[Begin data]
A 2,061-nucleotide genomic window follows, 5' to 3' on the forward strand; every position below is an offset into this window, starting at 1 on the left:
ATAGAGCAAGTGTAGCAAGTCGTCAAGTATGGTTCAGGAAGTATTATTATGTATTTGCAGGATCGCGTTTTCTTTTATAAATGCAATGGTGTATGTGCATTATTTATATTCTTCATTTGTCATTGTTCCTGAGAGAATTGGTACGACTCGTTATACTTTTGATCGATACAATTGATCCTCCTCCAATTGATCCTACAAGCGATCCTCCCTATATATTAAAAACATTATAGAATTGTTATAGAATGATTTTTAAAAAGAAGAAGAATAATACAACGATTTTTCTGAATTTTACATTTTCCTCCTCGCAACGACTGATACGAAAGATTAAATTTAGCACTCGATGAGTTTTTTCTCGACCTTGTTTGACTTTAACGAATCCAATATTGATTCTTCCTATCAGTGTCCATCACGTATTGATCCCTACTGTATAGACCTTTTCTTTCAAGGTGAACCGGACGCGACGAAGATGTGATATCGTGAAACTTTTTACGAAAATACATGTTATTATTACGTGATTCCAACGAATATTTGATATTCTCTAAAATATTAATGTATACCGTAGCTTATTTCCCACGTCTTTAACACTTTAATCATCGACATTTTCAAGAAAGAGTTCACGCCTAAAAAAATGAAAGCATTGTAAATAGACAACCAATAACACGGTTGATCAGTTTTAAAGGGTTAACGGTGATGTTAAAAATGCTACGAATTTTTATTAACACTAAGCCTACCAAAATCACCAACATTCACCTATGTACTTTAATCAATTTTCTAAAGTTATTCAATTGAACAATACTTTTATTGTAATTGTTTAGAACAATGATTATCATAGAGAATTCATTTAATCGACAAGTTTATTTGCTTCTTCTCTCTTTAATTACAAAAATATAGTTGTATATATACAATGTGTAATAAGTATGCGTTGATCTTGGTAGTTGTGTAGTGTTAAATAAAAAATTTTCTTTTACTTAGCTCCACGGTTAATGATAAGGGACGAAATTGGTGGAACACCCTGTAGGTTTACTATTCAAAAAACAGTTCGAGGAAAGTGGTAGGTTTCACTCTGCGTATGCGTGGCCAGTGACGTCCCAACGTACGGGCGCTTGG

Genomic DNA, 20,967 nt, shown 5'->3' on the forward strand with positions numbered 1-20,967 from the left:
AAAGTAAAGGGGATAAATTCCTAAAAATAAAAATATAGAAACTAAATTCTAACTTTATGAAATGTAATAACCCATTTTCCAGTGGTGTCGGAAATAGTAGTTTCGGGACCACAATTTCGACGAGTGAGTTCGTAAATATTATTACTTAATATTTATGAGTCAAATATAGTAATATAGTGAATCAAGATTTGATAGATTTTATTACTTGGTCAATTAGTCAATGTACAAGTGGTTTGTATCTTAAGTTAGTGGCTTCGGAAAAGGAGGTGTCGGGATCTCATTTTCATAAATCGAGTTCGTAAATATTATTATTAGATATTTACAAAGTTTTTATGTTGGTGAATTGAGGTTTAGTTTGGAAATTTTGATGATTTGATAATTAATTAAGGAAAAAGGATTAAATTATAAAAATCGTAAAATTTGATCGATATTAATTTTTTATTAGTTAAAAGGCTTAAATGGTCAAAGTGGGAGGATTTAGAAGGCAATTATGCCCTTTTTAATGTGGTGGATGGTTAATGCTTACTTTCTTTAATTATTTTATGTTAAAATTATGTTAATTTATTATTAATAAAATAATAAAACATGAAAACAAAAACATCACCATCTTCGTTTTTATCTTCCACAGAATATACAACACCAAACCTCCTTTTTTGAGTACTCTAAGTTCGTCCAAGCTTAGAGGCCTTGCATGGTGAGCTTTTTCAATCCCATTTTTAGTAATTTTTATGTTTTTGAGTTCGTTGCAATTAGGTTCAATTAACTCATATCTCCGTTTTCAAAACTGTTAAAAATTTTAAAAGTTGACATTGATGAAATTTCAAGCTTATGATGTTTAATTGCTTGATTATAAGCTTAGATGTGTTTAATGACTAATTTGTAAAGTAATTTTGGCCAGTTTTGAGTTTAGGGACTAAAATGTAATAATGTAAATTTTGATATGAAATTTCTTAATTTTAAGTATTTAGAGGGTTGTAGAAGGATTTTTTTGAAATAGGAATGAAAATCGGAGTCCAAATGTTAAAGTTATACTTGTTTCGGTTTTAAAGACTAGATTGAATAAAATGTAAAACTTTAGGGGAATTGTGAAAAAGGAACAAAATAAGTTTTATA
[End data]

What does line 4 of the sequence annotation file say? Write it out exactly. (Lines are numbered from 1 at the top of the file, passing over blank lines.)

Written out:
AAAGTAAAGGGGATAAATTCCTAAAAATAAAAATATAGAAACTAAATTCTAACTTTATGAAATGTAATAACCCATTTTCCAGTGGTGTCGGAAATAGTAGTTTCGGGACCACAATTTCGACGAGTGAGTTCGTAAATATTATTACTTAATATTTATGAGTCAAATATAGTAATATAGTGAATCAAGATTTGATAGATTTTATTACTTGGTCAATTAGTCAATGTACAAGTGGTTTGTATCTTAAGTTAGTGGCTTCGGAAAAGGAGGTGTCGGGATCTCATTTTCATAAATCGAGTTCGTAAATATTATTATTAGATATTTACAAAGTTTTTATGTTGGTGAATTGAGGTTTAGTTTGGAAATTTTGATGATTTGATAATTAATTAAGGAAAAAGGATTAAATTATAAAAATCGTAAAATTTGATCGATATTAATTTTTTATTAGTTAAAAGGCTTAAATGGTCAAAGTGGGAGGATTTAGAAGGCAATTATGCCCTTTTTAATGTGGTGGATGGTTAATGCTTACTTTCTTTAATTATTTTATGTTAAAATTATGTTAATTTATTATTAATAAAATAATAAAACATGAAAACAAAAACATCACCATCTTCGTTTTTATCTTCCACAGAATATACAACACCAAACCTCCTTTTTTGAGTACTCTAAGTTCGTCCAAGCTTAGAGGCCTTGCATGGTGAGCTTTTTCAATCCCATTTTTAGTAATTTTTATGTTTTTGAGTTCGTTGCAATTAGGTTCAATTAACTCATATCTCCGTTTTCAAAACTGTTAAAAATTTTAAAAGTTGACATTGATGAAATTTCAAGCTTATGATGTTTAATTGCTTGATTATAAGCTTAGATGTGTTTAATGACTAATTTGTAAAGTAATTTTGGCCAGTTTTGAGTTTAGGGACTAAAATGTAATAATGTAAATTTTGATATGAAATTTCTTAATTTTAAGTATTTAGAGGGTTGTAGAAGGATTTTTTTGAAATAGGAATGAAAATCGGAGTCCAAATGTTAAAGTTATACTTGTTTCGGTTTTAAAGACTAGATTGAATAAAATGTAAAACTTTAGGGGAATTGTGAAAAAGGAACAAAATAAGTTTTATA